An issue of much deliberation in the blogosphere lately has been the initiation of negotiations with Hamas. Former U.S President Jimmy Carter has recently made his intentions known, once again, that he’d favor meeting with the Palestinian group in light of the increasing failure of the current American policy of isolation. Barack Obama has issued a weak statement in opposition to the proposed meeting between Carter and Khaled Meshaal in Syria next week, citing Hamas’ refusal to recognize Israel and its status as a terrorist organization as his reasons. A recent post by Jeb Koogler over at FPWatch, a blog which I’d highly recommend for daily reading, takes umbrage at the presidential candidate’s statement and expresses disappointment at a lack of courage in Obama’s position to speak out against the Bush administration’s failing policy of isolation and containment. I found myself responding to this post by debating out loud the words displayed on my computer screen, not necessarily in disagreement with Jeb but with an interest to examine the implications of Carter’s meeting.
First, allow me to address the issue of Barack Obama in this discussion. While the consensus is that his response has been politically calculated, it was also weak at best and may serve to put some of his other positions into perspective. If a precondition for negotiation is the recognition of Israel, then U.S allies such as Saudi Arabia should accordingly be treated differently with regards to foreign policy. The current president has met with many heads of state whom have yet to recognize Israel. If the same conditions posed for a meeting with Hamas are applied to Iran, whose president Obama has indicated he is willing to meet with, his proposal suffers similar scrutiny. My take on Obama’s position towards meeting with America’s adversaries was that it was rooted in a moral and logical conviction, one which I was impressed by because of his perceived candor. His promised break from the failed policies of the past was refreshing, albeit slightly disconcerting if only for the inability to predict the implications of an alternative policy. Yet in light of his position towards Carter’s visit, Jeb’s expressed sentiment of disappointment is one I share.
However another aspect of this discussion which is conducive to disappointment has been the lack of mention of the metrics with which success of such a policy will be measured. In the same way the current policy of isolation and the insistence on preconditions for negotiations have had no historical precedent, the engagement of an Islamist group by the West with aim to push it towards moderacy has no precedent either. Therefore the advocacy of negotiations should not be cast as a solution to the crisis, but as a step towards eradicating a mentality which has caused such policy predicaments.
Looking solely at Carter’s visit though, I am tempted to declare that the reaction it is receiving from pundits and bloggers has been much ado about nothing. While providing the potential for a serious debate on the implications of such a policy, should it ever be officially adopted, the ensuing reaction has failed to deliver. For starters, a visit by Jimmy Carter will not realistically achieve anything significant, other than perhaps to attract a fair share of media coverage. I have not yet read what it is his visit is aiming to accomplish. Reports suggest “that the discussions will cover the issues of truce, prisoner swap and Palestinian reconciliation.” The Saudis and Egyptians have been negotiating these issues, with little success. The issues dividing the Palestinian factions are deeply nuanced. Carter will be attempting to accomplish what others have not been able to, and without any backing from an official body directly involved in the conflict.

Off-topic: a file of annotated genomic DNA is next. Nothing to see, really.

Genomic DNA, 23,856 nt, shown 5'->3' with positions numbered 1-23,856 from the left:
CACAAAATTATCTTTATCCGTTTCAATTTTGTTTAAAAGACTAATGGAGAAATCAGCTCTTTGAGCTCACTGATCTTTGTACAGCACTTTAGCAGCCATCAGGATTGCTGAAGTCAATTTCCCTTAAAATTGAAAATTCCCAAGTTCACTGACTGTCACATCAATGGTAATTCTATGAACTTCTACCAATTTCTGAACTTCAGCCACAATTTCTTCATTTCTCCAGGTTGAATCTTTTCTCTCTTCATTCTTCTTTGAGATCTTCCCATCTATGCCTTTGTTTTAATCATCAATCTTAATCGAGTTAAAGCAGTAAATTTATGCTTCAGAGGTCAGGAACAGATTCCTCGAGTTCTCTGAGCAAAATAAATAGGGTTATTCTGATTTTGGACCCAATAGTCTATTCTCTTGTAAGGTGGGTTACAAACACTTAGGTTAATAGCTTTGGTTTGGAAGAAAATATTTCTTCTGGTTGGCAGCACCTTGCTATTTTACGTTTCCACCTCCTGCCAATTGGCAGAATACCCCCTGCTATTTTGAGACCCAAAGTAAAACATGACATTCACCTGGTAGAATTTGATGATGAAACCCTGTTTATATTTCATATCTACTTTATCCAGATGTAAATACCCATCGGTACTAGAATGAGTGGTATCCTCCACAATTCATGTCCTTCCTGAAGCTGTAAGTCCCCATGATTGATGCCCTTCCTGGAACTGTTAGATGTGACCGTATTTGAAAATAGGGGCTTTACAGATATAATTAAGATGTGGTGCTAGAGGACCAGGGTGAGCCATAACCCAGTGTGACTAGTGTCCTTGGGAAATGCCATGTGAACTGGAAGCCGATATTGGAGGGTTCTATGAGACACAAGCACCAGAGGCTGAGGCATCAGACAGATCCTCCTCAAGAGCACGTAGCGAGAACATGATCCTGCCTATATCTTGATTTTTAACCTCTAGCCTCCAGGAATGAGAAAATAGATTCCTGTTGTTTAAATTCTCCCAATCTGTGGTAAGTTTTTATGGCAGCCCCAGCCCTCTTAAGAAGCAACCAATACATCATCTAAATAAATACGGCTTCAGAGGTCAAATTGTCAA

And if it is not necessarily the intention of the former president to broker some sort of peace in the near future, his visit will be seen as an exercise of legitimizing Hamas in the eyes of the world. While one may argue that this is necessarily inevitable, given the support Hamas receives at home, without any significant change in U.S foreign policy this legitimization will only serve to anger allies who have been working within the realm of American policy to prescribe some sort of peace to the region. It could shift the moral authority in the way of Hamas, contrasting the U.S policy of isolation with its defiance by one of the country’s former leaders, and placing a measure of empathy on a group which has waged campaigns of terror in order to prevent peace in the past. It could potentially upset allies like Egypt, who will suffer from the parallel of increased engagement with Hamas with their treatment of the Muslim Brotherhood.
In principle, I am not an advocate of isolation and boycott. The United States should talk to some of its adversaries, given that there are predetermined goals which are to be reached, as well as a careful evaluation indicating the U.S would be able to realize those goals with engagement. And while I do not see the proposed trip by Carter as overly significant, I struggle to comprehend what the endeavor aims to accomplish. Unless an American administration declares its intentions to open a dialogue with Hamas, any visits by former officials will not only fail to solve the problems which exist in the Palestinian territories, but would add legitimacy to a group before the world is able to adjust its policies to handle the effects of that. Let us remember that there are significant moral arguments to be made against Hamas, and that the policy of isolation and boycott was not entirely misguided in its intent but rather its calculation and execution. It is time for a new policy towards Hamas, but it should not start with Jimmy Carter.